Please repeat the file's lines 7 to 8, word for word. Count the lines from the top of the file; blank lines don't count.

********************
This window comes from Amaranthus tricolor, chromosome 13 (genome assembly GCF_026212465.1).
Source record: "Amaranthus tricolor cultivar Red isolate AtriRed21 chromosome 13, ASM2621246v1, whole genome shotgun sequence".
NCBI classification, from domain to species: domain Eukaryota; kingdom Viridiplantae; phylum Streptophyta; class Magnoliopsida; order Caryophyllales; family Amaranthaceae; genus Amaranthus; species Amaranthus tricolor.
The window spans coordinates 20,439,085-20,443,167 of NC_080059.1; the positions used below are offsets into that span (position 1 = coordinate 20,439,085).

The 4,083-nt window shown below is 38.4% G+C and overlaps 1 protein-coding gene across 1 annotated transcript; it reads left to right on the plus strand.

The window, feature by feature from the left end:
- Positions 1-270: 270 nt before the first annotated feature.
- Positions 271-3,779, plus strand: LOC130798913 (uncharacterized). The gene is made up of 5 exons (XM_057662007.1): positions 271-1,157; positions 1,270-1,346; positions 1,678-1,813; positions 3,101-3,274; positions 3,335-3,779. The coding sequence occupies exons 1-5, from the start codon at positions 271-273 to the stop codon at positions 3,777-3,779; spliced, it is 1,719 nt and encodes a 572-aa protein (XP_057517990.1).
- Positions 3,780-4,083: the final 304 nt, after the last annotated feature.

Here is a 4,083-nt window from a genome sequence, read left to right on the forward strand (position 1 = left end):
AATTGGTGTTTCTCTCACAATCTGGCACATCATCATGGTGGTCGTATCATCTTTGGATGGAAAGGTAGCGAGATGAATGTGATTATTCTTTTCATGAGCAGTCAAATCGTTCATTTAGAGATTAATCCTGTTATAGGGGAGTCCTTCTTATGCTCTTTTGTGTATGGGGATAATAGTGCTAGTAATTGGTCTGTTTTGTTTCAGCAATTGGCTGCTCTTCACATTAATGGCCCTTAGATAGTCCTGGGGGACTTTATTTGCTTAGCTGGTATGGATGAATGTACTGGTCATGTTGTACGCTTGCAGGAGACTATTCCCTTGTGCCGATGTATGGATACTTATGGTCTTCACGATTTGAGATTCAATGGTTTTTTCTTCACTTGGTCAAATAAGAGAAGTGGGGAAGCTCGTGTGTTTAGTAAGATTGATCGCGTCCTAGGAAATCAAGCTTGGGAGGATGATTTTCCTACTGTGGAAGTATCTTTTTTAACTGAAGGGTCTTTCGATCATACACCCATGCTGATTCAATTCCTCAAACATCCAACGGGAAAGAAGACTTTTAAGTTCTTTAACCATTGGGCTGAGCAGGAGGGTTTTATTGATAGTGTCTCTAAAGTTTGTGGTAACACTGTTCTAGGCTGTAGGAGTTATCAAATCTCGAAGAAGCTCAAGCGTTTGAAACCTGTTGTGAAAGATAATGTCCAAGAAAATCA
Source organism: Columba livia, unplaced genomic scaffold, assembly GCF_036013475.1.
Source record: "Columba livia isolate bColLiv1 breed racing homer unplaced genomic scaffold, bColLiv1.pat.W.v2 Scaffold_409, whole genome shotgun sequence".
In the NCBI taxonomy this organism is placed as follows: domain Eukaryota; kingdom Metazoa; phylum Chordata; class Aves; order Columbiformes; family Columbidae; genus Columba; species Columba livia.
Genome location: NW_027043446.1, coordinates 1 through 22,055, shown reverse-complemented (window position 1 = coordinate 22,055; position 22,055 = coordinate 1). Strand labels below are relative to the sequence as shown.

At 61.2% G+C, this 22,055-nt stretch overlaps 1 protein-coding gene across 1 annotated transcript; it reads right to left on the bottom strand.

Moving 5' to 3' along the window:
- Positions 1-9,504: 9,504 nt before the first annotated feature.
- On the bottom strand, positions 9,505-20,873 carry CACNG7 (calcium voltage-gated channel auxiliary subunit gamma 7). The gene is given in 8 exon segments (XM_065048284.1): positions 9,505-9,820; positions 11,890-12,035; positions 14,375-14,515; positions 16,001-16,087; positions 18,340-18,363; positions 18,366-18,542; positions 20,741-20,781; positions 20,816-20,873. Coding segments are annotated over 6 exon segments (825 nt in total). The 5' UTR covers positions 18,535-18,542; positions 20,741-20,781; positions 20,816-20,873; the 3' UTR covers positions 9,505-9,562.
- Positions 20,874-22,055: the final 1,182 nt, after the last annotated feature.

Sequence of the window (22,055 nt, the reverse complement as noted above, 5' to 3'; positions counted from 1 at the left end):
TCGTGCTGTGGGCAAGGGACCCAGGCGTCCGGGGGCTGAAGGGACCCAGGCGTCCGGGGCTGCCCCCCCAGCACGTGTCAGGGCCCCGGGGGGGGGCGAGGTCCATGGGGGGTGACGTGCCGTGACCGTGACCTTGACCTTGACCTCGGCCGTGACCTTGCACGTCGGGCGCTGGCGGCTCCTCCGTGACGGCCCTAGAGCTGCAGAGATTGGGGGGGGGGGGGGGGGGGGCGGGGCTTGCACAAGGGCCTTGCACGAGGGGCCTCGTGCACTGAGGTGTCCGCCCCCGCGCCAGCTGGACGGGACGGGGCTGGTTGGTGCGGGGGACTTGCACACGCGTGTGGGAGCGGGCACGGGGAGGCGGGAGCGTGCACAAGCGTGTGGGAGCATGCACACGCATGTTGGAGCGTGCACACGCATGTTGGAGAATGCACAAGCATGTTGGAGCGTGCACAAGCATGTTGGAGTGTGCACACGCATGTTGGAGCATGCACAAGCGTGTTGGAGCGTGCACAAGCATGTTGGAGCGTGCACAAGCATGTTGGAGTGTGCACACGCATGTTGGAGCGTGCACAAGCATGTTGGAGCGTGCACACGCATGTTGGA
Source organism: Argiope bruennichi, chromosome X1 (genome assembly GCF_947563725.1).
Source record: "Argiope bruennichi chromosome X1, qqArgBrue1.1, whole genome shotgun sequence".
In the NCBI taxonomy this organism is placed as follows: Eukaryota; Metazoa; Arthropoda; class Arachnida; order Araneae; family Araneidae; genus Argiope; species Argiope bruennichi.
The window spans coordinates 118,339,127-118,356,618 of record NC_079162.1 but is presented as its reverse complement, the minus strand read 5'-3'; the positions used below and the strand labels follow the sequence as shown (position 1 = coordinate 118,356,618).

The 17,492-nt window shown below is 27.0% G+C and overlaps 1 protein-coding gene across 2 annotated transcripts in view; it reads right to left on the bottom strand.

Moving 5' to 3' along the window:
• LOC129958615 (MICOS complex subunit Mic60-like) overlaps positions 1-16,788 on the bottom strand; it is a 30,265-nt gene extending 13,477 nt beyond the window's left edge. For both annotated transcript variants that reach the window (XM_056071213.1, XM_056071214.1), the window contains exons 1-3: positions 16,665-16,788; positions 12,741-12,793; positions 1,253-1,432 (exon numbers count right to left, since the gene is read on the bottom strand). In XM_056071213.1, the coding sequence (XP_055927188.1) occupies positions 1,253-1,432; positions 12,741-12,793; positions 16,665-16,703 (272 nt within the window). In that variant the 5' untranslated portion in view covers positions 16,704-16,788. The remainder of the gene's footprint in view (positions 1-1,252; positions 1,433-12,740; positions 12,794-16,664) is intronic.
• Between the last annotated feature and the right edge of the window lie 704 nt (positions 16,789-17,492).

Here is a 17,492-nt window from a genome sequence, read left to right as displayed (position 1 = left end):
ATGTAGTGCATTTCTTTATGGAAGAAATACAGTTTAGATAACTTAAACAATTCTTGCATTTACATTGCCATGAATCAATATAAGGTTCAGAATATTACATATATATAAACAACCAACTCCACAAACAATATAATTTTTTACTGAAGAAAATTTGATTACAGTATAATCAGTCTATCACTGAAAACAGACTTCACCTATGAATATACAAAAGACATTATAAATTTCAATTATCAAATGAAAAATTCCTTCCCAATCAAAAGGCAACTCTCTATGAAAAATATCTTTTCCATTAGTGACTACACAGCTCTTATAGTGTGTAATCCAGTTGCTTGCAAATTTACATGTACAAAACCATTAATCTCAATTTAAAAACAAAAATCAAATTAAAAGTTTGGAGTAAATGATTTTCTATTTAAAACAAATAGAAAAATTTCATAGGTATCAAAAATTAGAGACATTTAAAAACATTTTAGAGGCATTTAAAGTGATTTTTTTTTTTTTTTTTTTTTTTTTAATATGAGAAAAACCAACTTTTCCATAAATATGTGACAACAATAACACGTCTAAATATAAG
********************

- Positions 1-270: 270 nt before the first annotated feature.
- Positions 271-3,779, plus strand: LOC130798913 (uncharacterized). The gene is made up of 5 exons (XM_057662007.1): positions 271-1,157; positions 1,270-1,346; positions 1,678-1,813; positions 3,101-3,274; positions 3,335-3,779. The coding sequence occupies exons 1-5, from the start codon at positions 271-273 to the stop codon at positions 3,777-3,779; spliced, it is 1,719 nt and encodes a 572-aa protein (XP_057517990.1).